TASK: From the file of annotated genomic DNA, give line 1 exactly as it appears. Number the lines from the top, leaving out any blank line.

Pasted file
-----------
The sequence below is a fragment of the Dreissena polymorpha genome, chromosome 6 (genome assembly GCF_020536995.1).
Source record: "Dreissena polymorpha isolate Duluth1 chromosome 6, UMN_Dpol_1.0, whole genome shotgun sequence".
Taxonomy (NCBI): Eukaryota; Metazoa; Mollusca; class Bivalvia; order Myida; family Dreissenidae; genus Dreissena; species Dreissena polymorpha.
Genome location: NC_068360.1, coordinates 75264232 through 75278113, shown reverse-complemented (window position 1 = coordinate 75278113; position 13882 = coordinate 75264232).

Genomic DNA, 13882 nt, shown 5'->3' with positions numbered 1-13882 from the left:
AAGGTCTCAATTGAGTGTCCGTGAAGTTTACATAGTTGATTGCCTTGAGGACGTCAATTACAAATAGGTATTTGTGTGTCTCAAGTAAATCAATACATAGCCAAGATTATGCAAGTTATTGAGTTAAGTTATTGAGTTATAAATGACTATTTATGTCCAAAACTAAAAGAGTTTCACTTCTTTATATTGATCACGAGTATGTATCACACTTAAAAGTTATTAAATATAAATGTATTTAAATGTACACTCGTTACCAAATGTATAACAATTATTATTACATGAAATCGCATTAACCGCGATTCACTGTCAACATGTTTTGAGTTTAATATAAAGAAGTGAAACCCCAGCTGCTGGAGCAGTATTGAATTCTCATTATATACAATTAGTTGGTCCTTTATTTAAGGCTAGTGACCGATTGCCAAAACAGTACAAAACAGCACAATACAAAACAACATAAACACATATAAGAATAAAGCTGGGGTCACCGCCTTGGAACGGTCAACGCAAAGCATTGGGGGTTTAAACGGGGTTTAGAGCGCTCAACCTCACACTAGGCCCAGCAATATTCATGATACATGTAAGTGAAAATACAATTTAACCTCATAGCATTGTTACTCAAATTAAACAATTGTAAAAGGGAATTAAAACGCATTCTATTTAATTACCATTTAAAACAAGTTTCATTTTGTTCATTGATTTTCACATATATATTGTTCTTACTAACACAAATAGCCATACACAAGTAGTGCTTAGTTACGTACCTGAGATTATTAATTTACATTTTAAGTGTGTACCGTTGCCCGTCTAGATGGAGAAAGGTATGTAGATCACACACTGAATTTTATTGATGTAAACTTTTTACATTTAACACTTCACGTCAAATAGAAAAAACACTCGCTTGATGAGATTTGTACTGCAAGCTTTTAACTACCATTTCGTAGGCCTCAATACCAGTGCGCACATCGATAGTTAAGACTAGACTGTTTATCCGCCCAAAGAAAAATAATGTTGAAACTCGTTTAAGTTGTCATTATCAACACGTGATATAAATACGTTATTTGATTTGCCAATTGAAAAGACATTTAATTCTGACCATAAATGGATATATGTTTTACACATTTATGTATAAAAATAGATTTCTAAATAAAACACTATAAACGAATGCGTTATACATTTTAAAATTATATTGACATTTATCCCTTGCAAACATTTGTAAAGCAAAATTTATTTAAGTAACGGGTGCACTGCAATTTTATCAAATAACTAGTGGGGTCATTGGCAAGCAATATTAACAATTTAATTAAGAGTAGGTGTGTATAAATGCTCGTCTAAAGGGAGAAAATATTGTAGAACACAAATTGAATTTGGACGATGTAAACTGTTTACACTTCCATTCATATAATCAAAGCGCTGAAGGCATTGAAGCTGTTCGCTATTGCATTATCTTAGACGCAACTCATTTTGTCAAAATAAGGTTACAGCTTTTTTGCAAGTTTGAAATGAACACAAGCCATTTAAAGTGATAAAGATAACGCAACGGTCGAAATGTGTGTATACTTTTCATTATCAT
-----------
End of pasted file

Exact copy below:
The sequence below is a fragment of the Dreissena polymorpha genome, chromosome 6 (genome assembly GCF_020536995.1).